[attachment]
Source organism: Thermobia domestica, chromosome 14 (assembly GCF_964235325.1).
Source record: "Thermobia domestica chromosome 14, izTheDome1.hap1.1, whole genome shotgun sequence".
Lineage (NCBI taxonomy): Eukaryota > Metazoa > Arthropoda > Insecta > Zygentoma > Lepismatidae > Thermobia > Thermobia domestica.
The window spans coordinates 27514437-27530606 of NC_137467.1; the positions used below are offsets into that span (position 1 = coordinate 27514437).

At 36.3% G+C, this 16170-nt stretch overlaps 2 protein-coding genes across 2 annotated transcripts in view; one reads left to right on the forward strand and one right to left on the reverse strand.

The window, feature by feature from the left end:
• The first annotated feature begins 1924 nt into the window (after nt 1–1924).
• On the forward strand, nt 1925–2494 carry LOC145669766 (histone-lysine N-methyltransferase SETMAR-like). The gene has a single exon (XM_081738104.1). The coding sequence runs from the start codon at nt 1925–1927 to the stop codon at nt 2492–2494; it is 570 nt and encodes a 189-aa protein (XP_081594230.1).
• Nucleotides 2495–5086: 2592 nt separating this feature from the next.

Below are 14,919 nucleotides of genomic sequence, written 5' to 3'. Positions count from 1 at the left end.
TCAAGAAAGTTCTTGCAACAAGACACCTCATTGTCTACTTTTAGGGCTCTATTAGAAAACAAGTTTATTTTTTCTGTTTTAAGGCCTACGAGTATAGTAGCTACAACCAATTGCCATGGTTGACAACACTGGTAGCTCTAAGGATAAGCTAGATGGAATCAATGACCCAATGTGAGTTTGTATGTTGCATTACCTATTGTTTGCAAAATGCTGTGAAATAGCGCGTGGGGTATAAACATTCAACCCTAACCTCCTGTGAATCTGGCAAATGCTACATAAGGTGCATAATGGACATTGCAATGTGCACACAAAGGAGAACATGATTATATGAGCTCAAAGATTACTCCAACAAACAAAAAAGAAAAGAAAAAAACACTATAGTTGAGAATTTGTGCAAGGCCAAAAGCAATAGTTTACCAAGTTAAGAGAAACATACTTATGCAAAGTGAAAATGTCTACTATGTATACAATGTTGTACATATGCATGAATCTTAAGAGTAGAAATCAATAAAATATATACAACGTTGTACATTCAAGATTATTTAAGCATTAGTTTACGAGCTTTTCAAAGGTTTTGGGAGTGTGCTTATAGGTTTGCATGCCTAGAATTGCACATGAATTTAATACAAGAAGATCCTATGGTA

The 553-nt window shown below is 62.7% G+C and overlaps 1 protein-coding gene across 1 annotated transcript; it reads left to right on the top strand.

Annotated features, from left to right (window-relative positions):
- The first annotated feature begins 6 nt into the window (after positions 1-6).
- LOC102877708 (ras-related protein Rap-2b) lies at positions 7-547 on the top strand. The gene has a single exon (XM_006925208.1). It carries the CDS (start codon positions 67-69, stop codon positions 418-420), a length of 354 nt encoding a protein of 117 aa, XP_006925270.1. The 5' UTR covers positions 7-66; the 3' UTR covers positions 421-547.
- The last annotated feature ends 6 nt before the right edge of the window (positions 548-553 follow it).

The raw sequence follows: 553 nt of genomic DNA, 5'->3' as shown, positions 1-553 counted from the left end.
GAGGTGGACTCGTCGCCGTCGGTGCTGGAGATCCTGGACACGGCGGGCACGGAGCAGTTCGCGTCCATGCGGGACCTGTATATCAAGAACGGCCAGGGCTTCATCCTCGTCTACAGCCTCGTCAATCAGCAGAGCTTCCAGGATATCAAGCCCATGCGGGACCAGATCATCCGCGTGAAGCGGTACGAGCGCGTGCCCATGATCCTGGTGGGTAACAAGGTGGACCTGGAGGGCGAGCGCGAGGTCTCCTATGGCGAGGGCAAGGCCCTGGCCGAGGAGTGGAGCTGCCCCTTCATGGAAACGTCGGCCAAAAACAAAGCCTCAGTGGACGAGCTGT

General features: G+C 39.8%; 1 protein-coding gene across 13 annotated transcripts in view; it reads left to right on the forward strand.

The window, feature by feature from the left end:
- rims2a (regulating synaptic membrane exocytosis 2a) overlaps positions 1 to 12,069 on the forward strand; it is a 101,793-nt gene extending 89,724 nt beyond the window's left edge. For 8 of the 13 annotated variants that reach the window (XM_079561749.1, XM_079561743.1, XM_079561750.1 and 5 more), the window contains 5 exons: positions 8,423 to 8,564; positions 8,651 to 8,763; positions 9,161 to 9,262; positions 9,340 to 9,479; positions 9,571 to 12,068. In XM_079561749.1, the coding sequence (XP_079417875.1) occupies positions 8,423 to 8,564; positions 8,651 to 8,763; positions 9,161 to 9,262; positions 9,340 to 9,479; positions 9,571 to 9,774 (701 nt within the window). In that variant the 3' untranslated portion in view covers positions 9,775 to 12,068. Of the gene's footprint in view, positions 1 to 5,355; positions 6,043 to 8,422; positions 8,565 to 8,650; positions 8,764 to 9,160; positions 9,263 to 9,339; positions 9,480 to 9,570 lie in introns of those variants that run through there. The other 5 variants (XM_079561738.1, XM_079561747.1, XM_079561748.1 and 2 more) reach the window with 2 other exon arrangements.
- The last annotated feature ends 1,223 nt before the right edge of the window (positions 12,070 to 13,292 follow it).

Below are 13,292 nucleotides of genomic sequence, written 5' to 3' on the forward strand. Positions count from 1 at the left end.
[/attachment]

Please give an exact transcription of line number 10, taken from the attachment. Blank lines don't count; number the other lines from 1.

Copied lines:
Below are 14,919 nucleotides of genomic sequence, written 5' to 3'. Positions count from 1 at the left end.